George Shultz recalls that soon after taking office as Ronald Reagan’s second secretary of state in 1982, he started seeing in print his own comments from high-level policy meetings—including sessions of the National Security Council. At a subsequent NSC meeting, Shultz declared, “I’m never speaking in one of these meetings again because everything I say ends up in the newspapers.” For the next two or three NSC discussions, he simply crossed his arms and sat silently as others debated key points—but then went back to business as usual.
Those were genuinely worrisome leaks. Unlike Scaramucci’s diatribe last week, the leakers had been passing on information about the secretary of state’s foreign policy positions—not about his dinner company or his feelings toward members of his staff. But even Shultz, the victim of many an unkind leak, rejected extreme measures to stop them. In 1985, fed up with additional unauthorized disclosures, Reagan agreed to a plan to administer polygraph tests to thousands of government employees and contractors—including Cabinet officers. Shultz found out about it while traveling overseas. Upon his return to the U.S., he told the press, “The minute in this government I am told that I’m not trusted is the day that I leave.” That got Reagan’s attention. As Shultz told me, “There was hell to pay, and the president rescinded the order.” And the leaks continued.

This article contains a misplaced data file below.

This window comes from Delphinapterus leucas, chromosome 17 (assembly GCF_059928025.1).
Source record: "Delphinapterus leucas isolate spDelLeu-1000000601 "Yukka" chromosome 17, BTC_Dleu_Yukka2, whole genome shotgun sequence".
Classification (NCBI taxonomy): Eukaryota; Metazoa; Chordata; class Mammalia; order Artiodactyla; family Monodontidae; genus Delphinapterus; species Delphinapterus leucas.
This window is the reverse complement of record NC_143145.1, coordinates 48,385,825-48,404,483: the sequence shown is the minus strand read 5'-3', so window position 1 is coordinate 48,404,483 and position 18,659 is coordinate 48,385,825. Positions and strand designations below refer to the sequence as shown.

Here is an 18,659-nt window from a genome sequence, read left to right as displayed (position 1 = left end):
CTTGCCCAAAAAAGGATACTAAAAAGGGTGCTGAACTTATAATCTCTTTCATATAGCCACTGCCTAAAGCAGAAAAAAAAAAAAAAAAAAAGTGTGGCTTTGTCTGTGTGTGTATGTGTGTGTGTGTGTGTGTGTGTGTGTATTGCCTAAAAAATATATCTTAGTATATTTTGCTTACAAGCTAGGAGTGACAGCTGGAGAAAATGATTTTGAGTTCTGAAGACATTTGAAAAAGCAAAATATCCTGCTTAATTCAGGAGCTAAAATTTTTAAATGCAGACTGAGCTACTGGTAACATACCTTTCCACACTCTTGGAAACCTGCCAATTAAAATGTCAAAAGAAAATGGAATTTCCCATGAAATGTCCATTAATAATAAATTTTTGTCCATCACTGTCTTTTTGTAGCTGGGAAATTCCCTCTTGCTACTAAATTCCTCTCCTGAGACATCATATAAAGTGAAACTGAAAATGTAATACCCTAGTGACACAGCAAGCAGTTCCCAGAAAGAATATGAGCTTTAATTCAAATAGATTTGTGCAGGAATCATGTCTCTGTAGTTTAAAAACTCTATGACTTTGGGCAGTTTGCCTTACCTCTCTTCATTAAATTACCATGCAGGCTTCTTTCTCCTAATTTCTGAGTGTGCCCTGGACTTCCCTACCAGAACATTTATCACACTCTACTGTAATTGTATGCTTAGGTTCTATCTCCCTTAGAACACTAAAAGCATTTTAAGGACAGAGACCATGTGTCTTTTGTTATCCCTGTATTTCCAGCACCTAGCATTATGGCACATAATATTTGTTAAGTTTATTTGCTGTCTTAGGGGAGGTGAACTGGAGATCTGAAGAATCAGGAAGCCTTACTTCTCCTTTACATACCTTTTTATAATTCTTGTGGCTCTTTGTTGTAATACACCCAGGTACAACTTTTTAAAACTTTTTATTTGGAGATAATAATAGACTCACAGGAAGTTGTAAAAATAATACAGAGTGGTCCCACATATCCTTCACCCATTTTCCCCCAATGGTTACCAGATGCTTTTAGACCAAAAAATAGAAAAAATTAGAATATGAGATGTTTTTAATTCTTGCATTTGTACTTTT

So what has worked? Some moves in the late 1980s and 1990s seemed to mitigate leaks.
CIA Deputy Director Bob Gates found an old-fashioned but effective method to get sensitive messages to Shultz securely: He often gave notes to the Agency officer who delivered the President’s Daily Brief to the secretary of state. Gates knew that the content of his notes wouldn’t leak because no other staffers, on either side of the Potomac River, would see them.
And George H.W. Bush reduced leaks when he acceded to the presidency by replacing Reagan’s steady series of meetings, full of both senior officials at the tables and staffers taking notes at the backbenches, with small-circle consultations. Dick Cheney, then secretary of defense, recalls the style of the elder Bush: “Formal meetings of the National Security Council were fairly rare.… it was much more likely to be the gang of eight or even a smaller group. He’d be there, he’d preside. He was much more comfortable in that kind of a situation and I think we were too.”
Let’s be clear: Disclosures that harm national security are wrong. Senior administration officials, members of Congress and their staffs and thousands of federal bureaucrats seem to agree on that (if little else). Yet a few of them do it anyway, likely for some perceived short-term advantage, such as to outmaneuver or settle scores with an internal rival. Sometimes they do it out of pure vanity, or spite. Leaking genuine secrets, though, often harms those the leaker is trying to help and only makes the tough jobs of intelligence collection, diplomacy and national security decision-making even harder.
But leaders shouldn’t fool themselves. Leaks about jockeying within an administration, its policy debates or who’s dining together—while annoying—have long been part of our political culture. Cracking down rarely works, because we live in an open society with a vibrant press. Bothersome gossip just comes with the job.